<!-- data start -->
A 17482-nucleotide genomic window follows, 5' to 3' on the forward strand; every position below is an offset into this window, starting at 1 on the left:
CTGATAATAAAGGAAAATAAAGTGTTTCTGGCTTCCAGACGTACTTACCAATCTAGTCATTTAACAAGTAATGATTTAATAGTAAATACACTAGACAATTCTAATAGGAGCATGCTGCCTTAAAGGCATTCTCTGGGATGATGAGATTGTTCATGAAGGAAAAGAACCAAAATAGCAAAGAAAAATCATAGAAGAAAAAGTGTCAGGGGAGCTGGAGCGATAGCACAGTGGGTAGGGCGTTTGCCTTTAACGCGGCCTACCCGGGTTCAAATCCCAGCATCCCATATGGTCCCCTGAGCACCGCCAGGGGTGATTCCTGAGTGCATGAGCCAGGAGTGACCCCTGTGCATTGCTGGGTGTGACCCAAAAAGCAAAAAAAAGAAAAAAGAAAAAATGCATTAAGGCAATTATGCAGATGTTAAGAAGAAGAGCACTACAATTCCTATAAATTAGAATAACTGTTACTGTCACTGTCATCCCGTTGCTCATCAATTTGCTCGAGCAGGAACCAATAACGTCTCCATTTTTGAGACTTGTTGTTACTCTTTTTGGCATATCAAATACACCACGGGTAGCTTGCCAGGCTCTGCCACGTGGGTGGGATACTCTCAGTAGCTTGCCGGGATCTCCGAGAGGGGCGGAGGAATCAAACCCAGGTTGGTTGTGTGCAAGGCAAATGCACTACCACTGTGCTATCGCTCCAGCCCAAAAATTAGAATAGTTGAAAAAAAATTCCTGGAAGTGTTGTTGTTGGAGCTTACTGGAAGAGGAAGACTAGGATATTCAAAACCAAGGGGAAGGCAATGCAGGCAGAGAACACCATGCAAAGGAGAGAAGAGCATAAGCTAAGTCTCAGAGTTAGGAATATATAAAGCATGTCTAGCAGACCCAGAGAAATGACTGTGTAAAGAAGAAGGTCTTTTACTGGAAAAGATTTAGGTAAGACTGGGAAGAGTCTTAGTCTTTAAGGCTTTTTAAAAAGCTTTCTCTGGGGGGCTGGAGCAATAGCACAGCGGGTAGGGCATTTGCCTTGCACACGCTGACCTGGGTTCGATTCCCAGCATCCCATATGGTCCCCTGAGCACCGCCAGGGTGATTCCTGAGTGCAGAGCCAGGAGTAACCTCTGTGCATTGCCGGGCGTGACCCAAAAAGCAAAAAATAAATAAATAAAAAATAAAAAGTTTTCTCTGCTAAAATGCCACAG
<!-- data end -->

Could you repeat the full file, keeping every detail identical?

A 17482-nucleotide genomic window follows, 5' to 3' on the forward strand; every position below is an offset into this window, starting at 1 on the left:
CTGATAATAAAGGAAAATAAAGTGTTTCTGGCTTCCAGACGTACTTACCAATCTAGTCATTTAACAAGTAATGATTTAATAGTAAATACACTAGACAATTCTAATAGGAGCATGCTGCCTTAAAGGCATTCTCTGGGATGATGAGATTGTTCATGAAGGAAAAGAACCAAAATAGCAAAGAAAAATCATAGAAGAAAAAGTGTCAGGGGAGCTGGAGCGATAGCACAGTGGGTAGGGCGTTTGCCTTTAACGCGGCCTACCCGGGTTCAAATCCCAGCATCCCATATGGTCCCCTGAGCACCGCCAGGGGTGATTCCTGAGTGCATGAGCCAGGAGTGACCCCTGTGCATTGCTGGGTGTGACCCAAAAAGCAAAAAAAAGAAAAAAGAAAAAATGCATTAAGGCAATTATGCAGATGTTAAGAAGAAGAGCACTACAATTCCTATAAATTAGAATAACTGTTACTGTCACTGTCATCCCGTTGCTCATCAATTTGCTCGAGCAGGAACCAATAACGTCTCCATTTTTGAGACTTGTTGTTACTCTTTTTGGCATATCAAATACACCACGGGTAGCTTGCCAGGCTCTGCCACGTGGGTGGGATACTCTCAGTAGCTTGCCGGGATCTCCGAGAGGGGCGGAGGAATCAAACCCAGGTTGGTTGTGTGCAAGGCAAATGCACTACCACTGTGCTATCGCTCCAGCCCAAAAATTAGAATAGTTGAAAAAAAATTCCTGGAAGTGTTGTTGTTGGAGCTTACTGGAAGAGGAAGACTAGGATATTCAAAACCAAGGGGAAGGCAATGCAGGCAGAGAACACCATGCAAAGGAGAGAAGAGCATAAGCTAAGTCTCAGAGTTAGGAATATATAAAGCATGTCTAGCAGACCCAGAGAAATGACTGTGTAAAGAAGAAGGTCTTTTACTGGAAAAGATTTAGGTAAGACTGGGAAGAGTCTTAGTCTTTAAGGCTTTTTAAAAAGCTTTCTCTGGGGGGCTGGAGCAATAGCACAGCGGGTAGGGCATTTGCCTTGCACACGCTGACCTGGGTTCGATTCCCAGCATCCCATATGGTCCCCTGAGCACCGCCAGGGTGATTCCTGAGTGCAGAGCCAGGAGTAACCTCTGTGCATTGCCGGGCGTGACCCAAAAAGCAAAAAATAAATAAATAAAAAATAAAAAGTTTTCTCTGCTAAAATGCCACAG